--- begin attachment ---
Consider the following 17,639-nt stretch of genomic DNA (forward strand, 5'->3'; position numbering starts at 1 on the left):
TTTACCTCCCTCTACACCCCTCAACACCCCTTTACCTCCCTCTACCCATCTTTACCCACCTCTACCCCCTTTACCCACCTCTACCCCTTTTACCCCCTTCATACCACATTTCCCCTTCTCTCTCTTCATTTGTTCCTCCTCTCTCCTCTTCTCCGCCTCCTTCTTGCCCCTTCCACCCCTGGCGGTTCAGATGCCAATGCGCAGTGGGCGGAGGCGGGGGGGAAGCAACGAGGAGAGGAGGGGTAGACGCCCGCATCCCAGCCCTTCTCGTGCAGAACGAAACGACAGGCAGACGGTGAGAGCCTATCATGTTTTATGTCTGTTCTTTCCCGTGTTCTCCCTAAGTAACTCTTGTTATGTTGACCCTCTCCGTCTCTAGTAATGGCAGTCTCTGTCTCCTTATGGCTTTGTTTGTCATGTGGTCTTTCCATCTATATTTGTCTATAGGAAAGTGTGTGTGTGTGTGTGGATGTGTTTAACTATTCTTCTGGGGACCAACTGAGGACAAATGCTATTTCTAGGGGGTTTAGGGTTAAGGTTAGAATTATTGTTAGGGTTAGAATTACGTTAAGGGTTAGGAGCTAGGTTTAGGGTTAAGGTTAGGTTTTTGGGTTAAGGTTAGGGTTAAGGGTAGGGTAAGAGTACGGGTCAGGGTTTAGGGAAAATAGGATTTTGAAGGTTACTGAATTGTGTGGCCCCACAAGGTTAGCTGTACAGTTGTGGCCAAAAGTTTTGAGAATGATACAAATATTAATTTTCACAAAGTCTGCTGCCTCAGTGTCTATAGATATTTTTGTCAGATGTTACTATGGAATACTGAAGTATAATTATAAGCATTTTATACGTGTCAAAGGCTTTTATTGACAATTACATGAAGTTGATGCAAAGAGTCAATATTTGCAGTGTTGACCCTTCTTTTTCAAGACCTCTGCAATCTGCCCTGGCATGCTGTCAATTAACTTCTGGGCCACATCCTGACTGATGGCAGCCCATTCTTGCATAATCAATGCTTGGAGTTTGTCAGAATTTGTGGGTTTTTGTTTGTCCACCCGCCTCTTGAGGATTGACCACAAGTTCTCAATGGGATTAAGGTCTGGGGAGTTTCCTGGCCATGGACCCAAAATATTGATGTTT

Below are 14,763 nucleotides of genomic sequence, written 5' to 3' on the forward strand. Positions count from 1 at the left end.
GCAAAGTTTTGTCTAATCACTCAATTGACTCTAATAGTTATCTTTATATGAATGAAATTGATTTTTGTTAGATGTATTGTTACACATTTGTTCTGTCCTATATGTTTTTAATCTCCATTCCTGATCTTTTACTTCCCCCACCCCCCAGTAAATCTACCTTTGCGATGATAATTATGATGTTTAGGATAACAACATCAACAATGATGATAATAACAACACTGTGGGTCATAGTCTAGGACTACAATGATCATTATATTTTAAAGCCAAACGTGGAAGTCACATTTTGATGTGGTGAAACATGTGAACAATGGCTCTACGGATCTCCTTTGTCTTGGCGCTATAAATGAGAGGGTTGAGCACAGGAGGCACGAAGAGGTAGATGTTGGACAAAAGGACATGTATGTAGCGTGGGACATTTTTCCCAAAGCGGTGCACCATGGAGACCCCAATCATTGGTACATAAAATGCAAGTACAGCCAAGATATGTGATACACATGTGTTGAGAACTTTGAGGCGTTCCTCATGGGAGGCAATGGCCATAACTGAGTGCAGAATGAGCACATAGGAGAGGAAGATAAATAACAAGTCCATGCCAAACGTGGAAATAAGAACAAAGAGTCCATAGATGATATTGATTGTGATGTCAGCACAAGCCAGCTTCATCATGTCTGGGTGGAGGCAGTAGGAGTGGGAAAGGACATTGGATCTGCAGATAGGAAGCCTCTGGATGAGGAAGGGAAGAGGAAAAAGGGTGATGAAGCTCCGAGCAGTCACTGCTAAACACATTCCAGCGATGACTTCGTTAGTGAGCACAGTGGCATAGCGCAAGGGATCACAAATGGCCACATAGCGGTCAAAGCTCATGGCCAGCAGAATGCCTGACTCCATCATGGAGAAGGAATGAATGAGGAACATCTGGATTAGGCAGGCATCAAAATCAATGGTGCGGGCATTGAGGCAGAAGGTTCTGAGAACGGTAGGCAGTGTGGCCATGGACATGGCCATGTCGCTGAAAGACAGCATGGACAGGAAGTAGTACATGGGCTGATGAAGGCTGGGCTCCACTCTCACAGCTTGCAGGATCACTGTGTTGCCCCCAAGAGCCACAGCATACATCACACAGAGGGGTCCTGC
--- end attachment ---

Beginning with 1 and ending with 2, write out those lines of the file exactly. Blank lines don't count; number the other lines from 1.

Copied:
Consider the following 17,639-nt stretch of genomic DNA (forward strand, 5'->3'; position numbering starts at 1 on the left):
TTTACCTCCCTCTACACCCCTCAACACCCCTTTACCTCCCTCTACCCATCTTTACCCACCTCTACCCCCTTTACCCACCTCTACCCCTTTTACCCCCTTCATACCACATTTCCCCTTCTCTCTCTTCATTTGTTCCTCCTCTCTCCTCTTCTCCGCCTCCTTCTTGCCCCTTCCACCCCTGGCGGTTCAGATGCCAATGCGCAGTGGGCGGAGGCGGGGGGGAAGCAACGAGGAGAGGAGGGGTAGACGCCCGCATCCCAGCCCTTCTCGTGCAGAACGAAACGACAGGCAGACGGTGAGAGCCTATCATGTTTTATGTCTGTTCTTTCCCGTGTTCTCCCTAAGTAACTCTTGTTATGTTGACCCTCTCCGTCTCTAGTAATGGCAGTCTCTGTCTCCTTATGGCTTTGTTTGTCATGTGGTCTTTCCATCTATATTTGTCTATAGGAAAGTGTGTGTGTGTGTGTGGATGTGTTTAACTATTCTTCTGGGGACCAACTGAGGACAAATGCTATTTCTAGGGGGTTTAGGGTTAAGGTTAGAATTATTGTTAGGGTTAGAATTACGTTAAGGGTTAGGAGCTAGGTTTAGGGTTAAGGTTAGGTTTTTGGGTTAAGGTTAGGGTTAAGGGTAGGGTAAGAGTACGGGTCAGGGTTTAGGGAAAATAGGATTTTGAAGGTTACTGAATTGTGTGGCCCCACAAGGTTAGCTGTACAGTTGTGGCCAAAAGTTTTGAGAATGATACAAATATTAATTTTCACAAAGTCTGCTGCCTCAGTGTCTATAGATATTTTTGTCAGATGTTACTATGGAATACTGAAGTATAATTATAAGCATTTTATACGTGTCAAAGGCTTTTATTGACAATTACATGAAGTTGATGCAAAGAGTCAATATTTGCAGTGTTGACCCTTCTTTTTCAAGACCTCTGCAATCTGCCCTGGCATGCTGTCAATTAACTTCTGGGCCACATCCTGACTGATGGCAGCCCATTCTTGCATAATCAATGCTTGGAGTTTGTCAGAATTTGTGGGTTTTTGTTTGTCCACCCGCCTCTTGAGGATTGACCACAAGTTCTCAATGGGATTAAGGTCTGGGGAGTTTCCTGGCCATGGACCCAAAATATTGATGTTT